10/15/2008 08:13 pm ET Updated May 25, 2011

The Return of "Outliers"

Somewhere during the conventions, I got out of the habit of posting these. So for those new to the site, here is a collection of links to "outliers" -- interesting polling related items from the last week:

Mike Murphy thinks televised "dial groups" are madness (a certain blogger agrees).

Mark Mellman explores the disconnect between the way pundits and voters graded the debates.

Michael McDonald analyzes the new voters in North Carolina and Ohio and posts a trove of Census demographic data on the voters of 2004.

Ruy Teixeira posts a trove of his own: analyses of the political geography of OH, Mi & MO, VA & FL, PA, the Intermountain West and a summary presentation.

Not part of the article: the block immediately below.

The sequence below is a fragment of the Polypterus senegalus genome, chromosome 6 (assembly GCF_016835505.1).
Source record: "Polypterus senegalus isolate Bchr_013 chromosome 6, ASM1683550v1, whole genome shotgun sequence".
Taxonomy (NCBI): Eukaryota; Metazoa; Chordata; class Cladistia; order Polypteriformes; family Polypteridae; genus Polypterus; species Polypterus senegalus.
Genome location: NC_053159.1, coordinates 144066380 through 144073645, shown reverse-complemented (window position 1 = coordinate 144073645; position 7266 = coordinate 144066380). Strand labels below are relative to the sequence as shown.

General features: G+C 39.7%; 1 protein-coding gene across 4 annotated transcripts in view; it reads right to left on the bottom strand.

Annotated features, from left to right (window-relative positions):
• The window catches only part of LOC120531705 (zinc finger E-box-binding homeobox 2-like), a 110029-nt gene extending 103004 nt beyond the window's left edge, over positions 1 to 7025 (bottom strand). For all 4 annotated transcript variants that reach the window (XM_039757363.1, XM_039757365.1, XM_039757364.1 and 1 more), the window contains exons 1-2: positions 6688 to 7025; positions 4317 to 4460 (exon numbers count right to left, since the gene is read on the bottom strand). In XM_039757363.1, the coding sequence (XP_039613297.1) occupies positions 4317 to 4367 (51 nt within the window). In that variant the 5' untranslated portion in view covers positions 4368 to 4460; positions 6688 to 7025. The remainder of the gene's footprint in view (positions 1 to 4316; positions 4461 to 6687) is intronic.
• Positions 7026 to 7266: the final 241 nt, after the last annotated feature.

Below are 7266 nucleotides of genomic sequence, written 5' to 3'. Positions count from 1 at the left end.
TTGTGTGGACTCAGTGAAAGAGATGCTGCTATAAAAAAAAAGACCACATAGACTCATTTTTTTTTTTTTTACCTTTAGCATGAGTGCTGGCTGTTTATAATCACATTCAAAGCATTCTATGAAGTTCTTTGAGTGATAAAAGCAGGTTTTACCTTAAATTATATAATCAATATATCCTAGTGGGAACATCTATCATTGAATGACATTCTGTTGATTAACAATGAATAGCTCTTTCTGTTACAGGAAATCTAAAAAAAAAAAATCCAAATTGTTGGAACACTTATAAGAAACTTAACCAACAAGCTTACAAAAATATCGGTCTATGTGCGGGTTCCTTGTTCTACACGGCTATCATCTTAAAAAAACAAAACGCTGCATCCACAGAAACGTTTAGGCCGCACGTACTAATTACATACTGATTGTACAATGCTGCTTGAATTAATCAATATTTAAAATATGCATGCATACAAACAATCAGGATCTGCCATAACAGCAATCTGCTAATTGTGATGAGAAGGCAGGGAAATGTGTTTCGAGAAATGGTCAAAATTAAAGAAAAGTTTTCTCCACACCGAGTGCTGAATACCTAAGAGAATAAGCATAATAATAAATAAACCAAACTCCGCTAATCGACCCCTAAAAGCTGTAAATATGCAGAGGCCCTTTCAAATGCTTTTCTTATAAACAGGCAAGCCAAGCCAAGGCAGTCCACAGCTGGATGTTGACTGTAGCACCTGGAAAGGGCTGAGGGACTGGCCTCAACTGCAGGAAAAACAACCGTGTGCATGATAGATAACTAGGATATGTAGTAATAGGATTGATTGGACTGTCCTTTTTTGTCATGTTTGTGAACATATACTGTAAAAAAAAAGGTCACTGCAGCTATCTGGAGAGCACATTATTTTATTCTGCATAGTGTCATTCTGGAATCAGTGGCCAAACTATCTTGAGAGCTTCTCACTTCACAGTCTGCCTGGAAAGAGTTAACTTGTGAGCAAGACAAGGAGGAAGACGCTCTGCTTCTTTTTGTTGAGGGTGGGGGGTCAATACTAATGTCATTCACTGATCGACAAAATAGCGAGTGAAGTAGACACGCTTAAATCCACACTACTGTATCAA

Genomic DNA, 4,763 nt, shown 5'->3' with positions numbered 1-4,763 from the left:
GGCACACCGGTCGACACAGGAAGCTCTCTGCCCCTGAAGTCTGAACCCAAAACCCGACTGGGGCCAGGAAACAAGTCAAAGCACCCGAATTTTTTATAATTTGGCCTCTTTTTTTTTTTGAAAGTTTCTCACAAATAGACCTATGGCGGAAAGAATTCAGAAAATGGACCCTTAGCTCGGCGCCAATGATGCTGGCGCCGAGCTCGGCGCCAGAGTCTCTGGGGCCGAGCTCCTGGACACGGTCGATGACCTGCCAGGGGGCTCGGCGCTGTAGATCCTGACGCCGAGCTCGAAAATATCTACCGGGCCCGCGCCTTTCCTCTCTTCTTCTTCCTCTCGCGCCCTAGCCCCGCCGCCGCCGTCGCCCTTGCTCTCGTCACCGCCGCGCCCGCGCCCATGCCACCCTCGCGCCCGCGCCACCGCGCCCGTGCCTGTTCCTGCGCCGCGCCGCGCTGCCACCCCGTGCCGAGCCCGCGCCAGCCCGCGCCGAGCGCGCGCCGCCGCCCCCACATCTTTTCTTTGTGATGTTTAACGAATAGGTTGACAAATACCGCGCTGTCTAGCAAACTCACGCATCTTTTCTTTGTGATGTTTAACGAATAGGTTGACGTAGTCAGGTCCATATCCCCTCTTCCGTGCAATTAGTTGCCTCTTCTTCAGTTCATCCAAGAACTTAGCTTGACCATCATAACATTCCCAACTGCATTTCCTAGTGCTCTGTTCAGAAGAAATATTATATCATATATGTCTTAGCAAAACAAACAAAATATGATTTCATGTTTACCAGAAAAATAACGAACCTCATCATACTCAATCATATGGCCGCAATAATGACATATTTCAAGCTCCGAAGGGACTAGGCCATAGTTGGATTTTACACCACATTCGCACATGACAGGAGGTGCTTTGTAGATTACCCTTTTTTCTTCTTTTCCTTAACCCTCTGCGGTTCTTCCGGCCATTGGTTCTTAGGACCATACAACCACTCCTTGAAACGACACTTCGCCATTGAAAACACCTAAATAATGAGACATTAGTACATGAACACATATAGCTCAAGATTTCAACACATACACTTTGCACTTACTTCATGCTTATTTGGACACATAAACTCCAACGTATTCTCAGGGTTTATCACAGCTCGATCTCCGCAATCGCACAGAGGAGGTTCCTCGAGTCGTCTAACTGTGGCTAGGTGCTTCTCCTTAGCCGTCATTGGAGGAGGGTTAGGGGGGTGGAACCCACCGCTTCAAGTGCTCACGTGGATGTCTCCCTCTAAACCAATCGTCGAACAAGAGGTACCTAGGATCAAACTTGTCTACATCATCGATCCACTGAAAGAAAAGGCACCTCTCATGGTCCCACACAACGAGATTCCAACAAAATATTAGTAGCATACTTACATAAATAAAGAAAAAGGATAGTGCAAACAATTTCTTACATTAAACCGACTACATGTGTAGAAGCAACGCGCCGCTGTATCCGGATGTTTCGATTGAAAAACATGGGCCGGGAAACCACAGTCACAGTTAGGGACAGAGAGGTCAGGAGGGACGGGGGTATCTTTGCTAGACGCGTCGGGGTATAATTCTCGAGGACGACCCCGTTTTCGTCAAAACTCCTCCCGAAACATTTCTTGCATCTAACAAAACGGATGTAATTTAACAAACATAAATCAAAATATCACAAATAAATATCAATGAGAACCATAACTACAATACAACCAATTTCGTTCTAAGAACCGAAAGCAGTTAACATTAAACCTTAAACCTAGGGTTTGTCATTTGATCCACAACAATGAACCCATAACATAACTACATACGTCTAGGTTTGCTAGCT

Nate Silver sees Obama dominating among early voters.

Gary Langer examines the sharpening perception that the McCain campaign is more negative.

Jay Cost ponders the Palin effect and shares his thoughts on Gallup's likely voter model.

David Hill thinks pollsters could do a better job documenting the role that Obama's race plays in this election.

Jon Cohen links to a vintage report on the 1980 election by the late Warren Mitofsky that debunks claims that Reagan trailed Carter by a wide margin in mid October (see also this chart).

Ezra Klein thinks swing voters get too much attention (via Sullivan).

PPP asks you to vote on where they should poll next week, seeks a better list for West Virginia and posts a report on how at how party unity has shifted since the conventions.

And if you haven't yet seen the 3BlueDudes massive mash-up of electoral vote projections, by all means, check it out.